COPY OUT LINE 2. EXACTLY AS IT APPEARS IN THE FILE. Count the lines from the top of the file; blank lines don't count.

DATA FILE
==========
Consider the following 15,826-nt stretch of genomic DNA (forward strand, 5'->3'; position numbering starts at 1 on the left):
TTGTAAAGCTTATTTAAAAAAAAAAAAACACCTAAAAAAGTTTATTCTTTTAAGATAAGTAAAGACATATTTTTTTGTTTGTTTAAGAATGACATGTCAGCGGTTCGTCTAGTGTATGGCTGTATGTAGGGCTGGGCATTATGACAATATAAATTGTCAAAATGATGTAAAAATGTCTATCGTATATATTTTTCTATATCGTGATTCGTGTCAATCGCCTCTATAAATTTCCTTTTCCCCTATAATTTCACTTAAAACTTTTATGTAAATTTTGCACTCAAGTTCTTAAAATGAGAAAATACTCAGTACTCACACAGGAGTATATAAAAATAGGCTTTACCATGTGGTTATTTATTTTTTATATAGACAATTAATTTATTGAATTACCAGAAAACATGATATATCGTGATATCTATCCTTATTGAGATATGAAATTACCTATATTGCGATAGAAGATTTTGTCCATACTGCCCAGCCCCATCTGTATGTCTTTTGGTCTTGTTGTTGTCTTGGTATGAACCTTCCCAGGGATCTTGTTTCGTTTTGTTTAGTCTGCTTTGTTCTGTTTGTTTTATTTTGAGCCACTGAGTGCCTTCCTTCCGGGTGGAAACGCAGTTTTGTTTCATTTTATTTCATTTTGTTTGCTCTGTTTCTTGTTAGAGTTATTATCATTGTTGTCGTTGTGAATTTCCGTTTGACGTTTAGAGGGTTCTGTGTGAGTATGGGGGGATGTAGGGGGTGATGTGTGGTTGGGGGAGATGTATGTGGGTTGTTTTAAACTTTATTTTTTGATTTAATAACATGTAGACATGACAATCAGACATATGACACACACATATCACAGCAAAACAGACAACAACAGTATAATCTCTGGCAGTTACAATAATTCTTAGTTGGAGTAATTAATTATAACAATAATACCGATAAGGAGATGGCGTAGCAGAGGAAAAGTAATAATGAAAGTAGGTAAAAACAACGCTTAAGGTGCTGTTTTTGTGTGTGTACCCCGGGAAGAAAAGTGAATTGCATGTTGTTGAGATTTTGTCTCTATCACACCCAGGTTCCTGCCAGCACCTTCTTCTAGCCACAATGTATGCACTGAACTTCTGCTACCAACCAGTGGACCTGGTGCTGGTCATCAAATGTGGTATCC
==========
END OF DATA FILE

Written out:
TTGTAAAGCTTATTTAAAAAAAAAAAAACACCTAAAAAAGTTTATTCTTTTAAGATAAGTAAAGACATATTTTTTTGTTTGTTTAAGAATGACATGTCAGCGGTTCGTCTAGTGTATGGCTGTATGTAGGGCTGGGCATTATGACAATATAAATTGTCAAAATGATGTAAAAATGTCTATCGTATATATTTTTCTATATCGTGATTCGTGTCAATCGCCTCTATAAATTTCCTTTTCCCCTATAATTTCACTTAAAACTTTTATGTAAATTTTGCACTCAAGTTCTTAAAATGAGAAAATACTCAGTACTCACACAGGAGTATATAAAAATAGGCTTTACCATGTGGTTATTTATTTTTTATATAGACAATTAATTTATTGAATTACCAGAAAACATGATATATCGTGATATCTATCCTTATTGAGATATGAAATTACCTATATTGCGATAGAAGATTTTGTCCATACTGCCCAGCCCCATCTGTATGTCTTTTGGTCTTGTTGTTGTCTTGGTATGAACCTTCCCAGGGATCTTGTTTCGTTTTGTTTAGTCTGCTTTGTTCTGTTTGTTTTATTTTGAGCCACTGAGTGCCTTCCTTCCGGGTGGAAACGCAGTTTTGTTTCATTTTATTTCATTTTGTTTGCTCTGTTTCTTGTTAGAGTTATTATCATTGTTGTCGTTGTGAATTTCCGTTTGACGTTTAGAGGGTTCTGTGTGAGTATGGGGGGATGTAGGGGGTGATGTGTGGTTGGGGGAGATGTATGTGGGTTGTTTTAAACTTTATTTTTTGATTTAATAACATGTAGACATGACAATCAGACATATGACACACACATATCACAGCAAAACAGACAACAACAGTATAATCTCTGGCAGTTACAATAATTCTTAGTTGGAGTAATTAATTATAACAATAATACCGATAAGGAGATGGCGTAGCAGAGGAAAAGTAATAATGAAAGTAGGTAAAAACAACGCTTAAGGTGCTGTTTTTGTGTGTGTACCCCGGGAAGAAAAGTGAATTGCATGTTGTTGAGATTTTGTCTCTATCACACCCAGGTTCCTGCCAGCACCTTCTTCTAGCCACAATGTATGCACTGAACTTCTGCTACCAACCAGTGGACCTGGTGCTGGTCATCAAATGTGGTATCC